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Preparing Strategically for a Successful Tenure Review

 

Dr. Avriel Licciardi, Research Communications Strategist

September 2022


The quest for academic tenure is often considered a daunting process, lasting approximately six years before formal review. These first six years commonly reflect the time any employee can remain employed as a non-tenured instructor or professor, compelling their institution to grant tenure or terminate them upon review of their tenure package. As a result, preparing for and securing tenure is a stressful experience for any academic.

What is academic tenure?

A tenured post is an indefinite academic appointment that can be terminated only for cause or under extraordinary circumstances such as program discontinuation or severe financial issues. If achieved, academic tenure provides considerable job security for university faculty, although tenure systems are not universal among universities and colleges worldwide. To be granted tenure, faculty must present a tenure package for review illustrating their ability to establish a record of published research, obtain grant funding, and support (and graduate) students, as well as become academically visible, succeed in teaching, and stay up to date with all administrative and/or community service duties—all of which must be completed in the initial years of their employment.

Preparing for tenure review

Although starting a new faculty position generally comes with a steep learning curve, tenure planning should begin as soon as possible. Here, we provide advice for strategic planning to help position yourself for a successful tenure case.

1. Understand your institution’s expectations. The crucial first step in preparing for tenure is to understand the processes and expectations at your university or institution, as well as the expectations for your specific position. Promotion and tenure criteria vary considerably by institution, so it is advised to obtain the official tenure and promotion guidance in writing form your university. Review these guidelines carefully and ask questions about anything that is unclear. Solicit advice from other faculty or administrators, especially individuals who successfully achieved tenure, and attend workshops on tenure preparation if available.

2. Start preparing early. Like many tasks in academia, starting tenure preparation early—even before you secure a faculty position—is highly beneficial. If possible, establish collaborative research opportunities while you are still a postdoc; continually write and submit grant proposals; and begin development of new courses.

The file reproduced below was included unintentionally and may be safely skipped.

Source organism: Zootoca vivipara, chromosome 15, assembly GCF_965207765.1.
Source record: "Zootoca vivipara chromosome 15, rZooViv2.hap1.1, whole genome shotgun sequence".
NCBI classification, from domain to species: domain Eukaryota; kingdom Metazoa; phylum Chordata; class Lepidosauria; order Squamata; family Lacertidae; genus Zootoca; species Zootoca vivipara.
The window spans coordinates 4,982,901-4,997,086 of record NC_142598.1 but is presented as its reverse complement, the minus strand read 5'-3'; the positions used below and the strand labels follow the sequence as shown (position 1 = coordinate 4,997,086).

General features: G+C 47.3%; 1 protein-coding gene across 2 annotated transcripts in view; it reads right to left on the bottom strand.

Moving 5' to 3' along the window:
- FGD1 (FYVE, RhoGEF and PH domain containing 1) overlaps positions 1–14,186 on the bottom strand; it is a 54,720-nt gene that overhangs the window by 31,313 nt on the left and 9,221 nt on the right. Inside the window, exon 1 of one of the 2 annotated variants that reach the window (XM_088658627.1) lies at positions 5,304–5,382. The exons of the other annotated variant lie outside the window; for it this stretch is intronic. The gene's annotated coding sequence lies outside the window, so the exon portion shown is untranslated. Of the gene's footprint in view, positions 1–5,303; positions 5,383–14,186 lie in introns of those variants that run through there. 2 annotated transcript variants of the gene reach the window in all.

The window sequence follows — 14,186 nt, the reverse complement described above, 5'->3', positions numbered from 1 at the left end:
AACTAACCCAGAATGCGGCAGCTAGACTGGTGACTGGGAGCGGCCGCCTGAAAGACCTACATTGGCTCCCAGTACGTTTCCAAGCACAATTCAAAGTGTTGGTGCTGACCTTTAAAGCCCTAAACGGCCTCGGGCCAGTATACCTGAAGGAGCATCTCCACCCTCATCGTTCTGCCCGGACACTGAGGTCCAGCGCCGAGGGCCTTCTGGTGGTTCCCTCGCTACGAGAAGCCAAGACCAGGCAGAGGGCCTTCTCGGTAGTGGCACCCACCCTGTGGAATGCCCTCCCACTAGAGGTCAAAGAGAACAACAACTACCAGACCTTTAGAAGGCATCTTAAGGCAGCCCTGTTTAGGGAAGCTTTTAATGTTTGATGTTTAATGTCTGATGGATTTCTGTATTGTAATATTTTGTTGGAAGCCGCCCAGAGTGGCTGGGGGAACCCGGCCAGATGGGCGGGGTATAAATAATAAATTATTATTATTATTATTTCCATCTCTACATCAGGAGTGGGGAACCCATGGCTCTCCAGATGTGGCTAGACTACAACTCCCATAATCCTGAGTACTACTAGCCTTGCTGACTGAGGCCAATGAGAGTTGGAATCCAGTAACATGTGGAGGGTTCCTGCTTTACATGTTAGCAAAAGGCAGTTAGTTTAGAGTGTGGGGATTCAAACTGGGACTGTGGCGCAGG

3. Continually build your portfolio. A strong tenure case is built on a strong research program (for research-intensive universities), and therefore your research is expected to be well-documented in the scholarly literature, independent (i.e., distinct from your doctoral and postdoctoral advisors), and financially supported by successful proposals. For any collaborative project or publication, your individual and substantive contribution should be clear; and peer-reviewed publications are often highly valued during tenure evaluation. Understand what your institution values most in publications (Number? Journal reputation? Metric-based?) and build your portfolio accordingly.

4. Remain active in your research community. Certain departmental and off-campus colleagues may be requested to provide feedback on your tenure package, so it is important to educate your colleagues and administrators on your teaching, research and service, as well as why it is important. Remain active in your scientific societies, present your research at conferences, and become an asset to your department.

5. Seek feedback (and listen to it). Seek feedback from your departmental colleagues; your Chair or department head; and colleagues outside your department and from similar institutions (teaching- or research-intensive). Finding one (or more) tenured colleagues who can serve as mentors is extremely important, as they can provide valuable answers to your questions. It is also likely pre-tenure evaluation checkpoints will be established (e.g., annual reviews, 3-year review), and it is important to take these meetings seriously and be prepared. Lastly, gain feedback before you finalize and submit your tenure application, and when you receive the feedback, be sure to take it in. Some phrases, such as “you might want to consider” may actually mean “do this task”.

6. Benchmark your progress. We suggest comparing your productivity (e.g., grant funding, publications, teaching load, number of students) against both your institution’s written expectations and any recently promoted faculty in your department. Universities are continually seeking to improve the quality of their faculty, so your performance must be on par with current and recently promoted individuals. Crosscheck your productivity against faculty CVs or profiles. We note that publications, funding and graduate students are not the only factors considered in tenure decisions, but they are important and cannot be ignored.

The above advice and strategies aim to provide general guidance on how you can plan and prepare your strongest case for tenure. Remember, each institution and department will have its own specific requirements and processes, so it is imperative that you inform yourself of the tenure expectations at your own institution and use them as your primary guide.

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